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ACOG has launched a new program designed to help more physicians send prescriptions to pharmacies electronically.
The American College of Obstetricians and Gynecologists is one of five leading physician groups that have launched a new program designed to help more physicians begin sending prescriptions to pharmacies electronically. E-prescribing, which replaces handwritten, printed, or faxed prescriptions, is considered the most accurate and efficient way to prescribe medications. As a result, according to Medical Liability Monitor (4/2008), the Institute of Medicine has called for all prescriptions in the United States to be written and received electronically by 2010. In addition, all computer-generated prescriptions covered by the Medicare Part D program must be transmitted electronically beginning January 1, 2009. An estimated 150,000 prescribers currently are using electronic medical record (EMR) and other clinical software to fax such prescriptions to pharmacies.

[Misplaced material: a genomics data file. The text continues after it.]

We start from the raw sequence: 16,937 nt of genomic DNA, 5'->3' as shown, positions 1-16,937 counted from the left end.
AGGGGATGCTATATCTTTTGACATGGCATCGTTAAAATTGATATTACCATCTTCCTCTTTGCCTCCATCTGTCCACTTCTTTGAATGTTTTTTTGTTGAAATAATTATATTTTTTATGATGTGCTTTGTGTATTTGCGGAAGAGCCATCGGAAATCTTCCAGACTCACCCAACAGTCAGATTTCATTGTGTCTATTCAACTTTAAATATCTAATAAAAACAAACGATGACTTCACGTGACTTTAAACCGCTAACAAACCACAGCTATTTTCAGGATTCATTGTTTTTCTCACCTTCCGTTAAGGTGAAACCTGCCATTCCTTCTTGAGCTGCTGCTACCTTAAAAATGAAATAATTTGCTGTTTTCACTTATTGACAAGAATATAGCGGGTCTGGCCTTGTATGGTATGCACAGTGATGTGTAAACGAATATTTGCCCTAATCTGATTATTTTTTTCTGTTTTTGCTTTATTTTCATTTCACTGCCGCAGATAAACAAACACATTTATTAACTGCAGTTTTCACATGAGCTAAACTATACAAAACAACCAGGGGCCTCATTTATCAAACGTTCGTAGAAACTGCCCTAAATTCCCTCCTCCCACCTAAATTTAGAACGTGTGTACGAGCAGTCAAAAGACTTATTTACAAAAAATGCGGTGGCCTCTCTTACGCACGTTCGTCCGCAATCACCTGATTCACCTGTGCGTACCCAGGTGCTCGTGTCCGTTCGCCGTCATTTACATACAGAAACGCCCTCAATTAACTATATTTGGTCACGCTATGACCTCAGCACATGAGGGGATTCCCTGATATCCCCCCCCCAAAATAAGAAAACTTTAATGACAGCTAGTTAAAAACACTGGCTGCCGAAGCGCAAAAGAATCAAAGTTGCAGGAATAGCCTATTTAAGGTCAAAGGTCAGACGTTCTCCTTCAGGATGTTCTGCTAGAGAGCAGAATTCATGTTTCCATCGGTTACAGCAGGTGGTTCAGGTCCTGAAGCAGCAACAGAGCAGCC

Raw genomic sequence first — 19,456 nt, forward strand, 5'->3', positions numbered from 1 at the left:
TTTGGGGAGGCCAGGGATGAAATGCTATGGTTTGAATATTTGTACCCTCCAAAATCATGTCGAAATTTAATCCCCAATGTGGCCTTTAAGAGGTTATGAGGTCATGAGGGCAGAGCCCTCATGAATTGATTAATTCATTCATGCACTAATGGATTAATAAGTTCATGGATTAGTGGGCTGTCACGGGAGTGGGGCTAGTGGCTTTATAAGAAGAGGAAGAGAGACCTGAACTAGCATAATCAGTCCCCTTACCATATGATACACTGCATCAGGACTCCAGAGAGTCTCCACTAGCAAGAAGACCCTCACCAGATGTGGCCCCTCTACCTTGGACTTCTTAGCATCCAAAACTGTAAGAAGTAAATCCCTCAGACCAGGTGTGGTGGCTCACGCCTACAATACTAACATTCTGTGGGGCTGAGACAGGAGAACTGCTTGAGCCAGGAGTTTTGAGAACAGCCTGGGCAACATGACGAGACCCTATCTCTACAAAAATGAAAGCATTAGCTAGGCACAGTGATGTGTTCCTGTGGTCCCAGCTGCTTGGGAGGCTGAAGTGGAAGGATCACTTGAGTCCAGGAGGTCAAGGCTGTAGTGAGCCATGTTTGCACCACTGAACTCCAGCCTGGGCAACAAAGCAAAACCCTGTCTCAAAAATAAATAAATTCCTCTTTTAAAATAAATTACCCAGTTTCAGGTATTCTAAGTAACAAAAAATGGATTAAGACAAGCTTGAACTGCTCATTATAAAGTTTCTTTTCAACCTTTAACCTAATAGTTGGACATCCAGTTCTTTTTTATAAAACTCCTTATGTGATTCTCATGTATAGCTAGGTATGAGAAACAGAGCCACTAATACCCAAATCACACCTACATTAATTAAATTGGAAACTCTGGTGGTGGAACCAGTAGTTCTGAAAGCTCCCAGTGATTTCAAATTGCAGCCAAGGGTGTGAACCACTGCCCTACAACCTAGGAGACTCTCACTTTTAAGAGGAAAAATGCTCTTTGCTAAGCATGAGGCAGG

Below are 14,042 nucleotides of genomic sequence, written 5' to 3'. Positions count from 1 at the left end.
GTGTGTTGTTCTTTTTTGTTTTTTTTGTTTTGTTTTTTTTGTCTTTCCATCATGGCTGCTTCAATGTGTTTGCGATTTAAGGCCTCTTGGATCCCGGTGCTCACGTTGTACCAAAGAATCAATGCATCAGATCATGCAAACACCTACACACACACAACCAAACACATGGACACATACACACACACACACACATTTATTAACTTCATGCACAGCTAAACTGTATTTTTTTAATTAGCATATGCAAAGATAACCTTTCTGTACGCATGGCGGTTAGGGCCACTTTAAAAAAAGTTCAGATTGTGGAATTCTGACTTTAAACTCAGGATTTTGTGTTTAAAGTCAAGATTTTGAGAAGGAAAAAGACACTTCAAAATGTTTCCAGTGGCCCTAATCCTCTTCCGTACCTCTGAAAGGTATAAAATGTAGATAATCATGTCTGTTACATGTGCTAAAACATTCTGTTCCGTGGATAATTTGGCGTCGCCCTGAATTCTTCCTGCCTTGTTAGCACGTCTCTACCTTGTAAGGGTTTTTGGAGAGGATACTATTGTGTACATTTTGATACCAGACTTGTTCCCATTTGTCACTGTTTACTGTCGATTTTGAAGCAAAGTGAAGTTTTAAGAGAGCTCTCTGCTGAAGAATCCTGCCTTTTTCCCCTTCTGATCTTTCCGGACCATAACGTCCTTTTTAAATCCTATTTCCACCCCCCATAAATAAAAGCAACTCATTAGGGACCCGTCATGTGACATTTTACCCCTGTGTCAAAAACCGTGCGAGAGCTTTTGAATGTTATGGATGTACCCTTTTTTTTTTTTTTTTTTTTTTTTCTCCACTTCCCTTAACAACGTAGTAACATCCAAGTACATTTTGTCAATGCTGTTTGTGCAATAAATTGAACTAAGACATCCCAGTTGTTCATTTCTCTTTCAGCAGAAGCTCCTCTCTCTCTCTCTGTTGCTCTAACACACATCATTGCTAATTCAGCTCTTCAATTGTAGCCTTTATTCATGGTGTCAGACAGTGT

To access the new physician group program, the provider goes to the online portal http://www.GetRxConnected.com/. The site offers step-by-step instructions for making the transition from paper-based prescribing to e-prescribing, whether or not the provider has an EMR or other clinical software.
Providers can also find out if their existing software is compliant with the new Medicare regulations and receive a free, personalized report to help them request an electronic connection to pharmacies through their vendor. The site also has an interactive feature that allows providers to assess the financial impact of e-prescribing by calculating the time and resources their practice is currently dedicating to manual processing of prescriptions.